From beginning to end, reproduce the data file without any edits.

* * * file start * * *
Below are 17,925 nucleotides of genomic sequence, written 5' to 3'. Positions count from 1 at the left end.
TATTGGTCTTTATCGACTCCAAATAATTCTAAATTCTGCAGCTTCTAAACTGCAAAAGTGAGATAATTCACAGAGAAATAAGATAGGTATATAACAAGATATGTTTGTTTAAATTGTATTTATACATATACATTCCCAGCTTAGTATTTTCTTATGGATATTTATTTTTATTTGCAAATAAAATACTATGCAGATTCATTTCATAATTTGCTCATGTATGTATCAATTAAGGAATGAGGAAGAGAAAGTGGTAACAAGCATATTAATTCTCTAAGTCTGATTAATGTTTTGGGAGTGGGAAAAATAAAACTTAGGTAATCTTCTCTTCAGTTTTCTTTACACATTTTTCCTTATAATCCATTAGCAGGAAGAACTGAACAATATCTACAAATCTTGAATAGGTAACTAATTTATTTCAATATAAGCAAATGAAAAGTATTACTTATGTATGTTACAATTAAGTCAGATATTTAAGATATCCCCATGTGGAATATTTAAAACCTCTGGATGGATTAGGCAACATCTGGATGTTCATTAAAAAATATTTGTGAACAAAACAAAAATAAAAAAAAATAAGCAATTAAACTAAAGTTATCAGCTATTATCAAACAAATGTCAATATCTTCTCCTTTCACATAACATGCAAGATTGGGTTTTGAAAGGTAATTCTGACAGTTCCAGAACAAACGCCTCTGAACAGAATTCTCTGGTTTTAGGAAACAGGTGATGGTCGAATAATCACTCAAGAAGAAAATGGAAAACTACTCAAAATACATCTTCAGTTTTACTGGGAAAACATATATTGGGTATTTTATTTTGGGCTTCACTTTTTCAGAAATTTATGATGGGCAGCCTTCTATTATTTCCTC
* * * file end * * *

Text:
Below are 17,925 nucleotides of genomic sequence, written 5' to 3'. Positions count from 1 at the left end.
TATTGGTCTTTATCGACTCCAAATAATTCTAAATTCTGCAGCTTCTAAACTGCAAAAGTGAGATAATTCACAGAGAAATAAGATAGGTATATAACAAGATATGTTTGTTTAAATTGTATTTATACATATACATTCCCAGCTTAGTATTTTCTTATGGATATTTATTTTTATTTGCAAATAAAATACTATGCAGATTCATTTCATAATTTGCTCATGTATGTATCAATTAAGGAATGAGGAAGAGAAAGTGGTAACAAGCATATTAATTCTCTAAGTCTGATTAATGTTTTGGGAGTGGGAAAAATAAAACTTAGGTAATCTTCTCTTCAGTTTTCTTTACACATTTTTCCTTATAATCCATTAGCAGGAAGAACTGAACAATATCTACAAATCTTGAATAGGTAACTAATTTATTTCAATATAAGCAAATGAAAAGTATTACTTATGTATGTTACAATTAAGTCAGATATTTAAGATATCCCCATGTGGAATATTTAAAACCTCTGGATGGATTAGGCAACATCTGGATGTTCATTAAAAAATATTTGTGAACAAAACAAAAATAAAAAAAAATAAGCAATTAAACTAAAGTTATCAGCTATTATCAAACAAATGTCAATATCTTCTCCTTTCACATAACATGCAAGATTGGGTTTTGAAAGGTAATTCTGACAGTTCCAGAACAAACGCCTCTGAACAGAATTCTCTGGTTTTAGGAAACAGGTGATGGTCGAATAATCACTCAAGAAGAAAATGGAAAACTACTCAAAATACATCTTCAGTTTTACTGGGAAAACATATATTGGGTATTTTATTTTGGGCTTCACTTTTTCAGAAATTTATGATGGGCAGCCTTCTATTATTTCCTC